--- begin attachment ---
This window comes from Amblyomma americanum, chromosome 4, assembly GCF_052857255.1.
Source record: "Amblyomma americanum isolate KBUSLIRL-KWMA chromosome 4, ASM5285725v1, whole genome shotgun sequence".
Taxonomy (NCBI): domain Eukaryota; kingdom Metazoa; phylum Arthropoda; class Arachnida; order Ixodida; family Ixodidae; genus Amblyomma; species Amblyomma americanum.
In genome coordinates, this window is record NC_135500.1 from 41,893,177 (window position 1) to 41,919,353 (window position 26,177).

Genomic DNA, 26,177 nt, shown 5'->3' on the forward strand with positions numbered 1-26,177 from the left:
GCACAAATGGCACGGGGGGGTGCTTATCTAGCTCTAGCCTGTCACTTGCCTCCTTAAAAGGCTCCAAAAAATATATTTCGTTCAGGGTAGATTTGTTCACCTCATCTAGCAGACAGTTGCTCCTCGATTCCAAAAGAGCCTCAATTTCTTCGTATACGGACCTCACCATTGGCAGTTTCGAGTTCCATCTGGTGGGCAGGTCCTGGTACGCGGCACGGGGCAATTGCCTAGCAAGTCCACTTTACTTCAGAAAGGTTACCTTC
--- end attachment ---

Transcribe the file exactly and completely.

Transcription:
This window comes from Amblyomma americanum, chromosome 4, assembly GCF_052857255.1.
Source record: "Amblyomma americanum isolate KBUSLIRL-KWMA chromosome 4, ASM5285725v1, whole genome shotgun sequence".
Taxonomy (NCBI): domain Eukaryota; kingdom Metazoa; phylum Arthropoda; class Arachnida; order Ixodida; family Ixodidae; genus Amblyomma; species Amblyomma americanum.
In genome coordinates, this window is record NC_135500.1 from 41,893,177 (window position 1) to 41,919,353 (window position 26,177).

Genomic DNA, 26,177 nt, shown 5'->3' on the forward strand with positions numbered 1-26,177 from the left:
GCACAAATGGCACGGGGGGGTGCTTATCTAGCTCTAGCCTGTCACTTGCCTCCTTAAAAGGCTCCAAAAAATATATTTCGTTCAGGGTAGATTTGTTCACCTCATCTAGCAGACAGTTGCTCCTCGATTCCAAAAGAGCCTCAATTTCTTCGTATACGGACCTCACCATTGGCAGTTTCGAGTTCCATCTGGTGGGCAGGTCCTGGTACGCGGCACGGGGCAATTGCCTAGCAAGTCCACTTTACTTCAGAAAGGTTACCTTC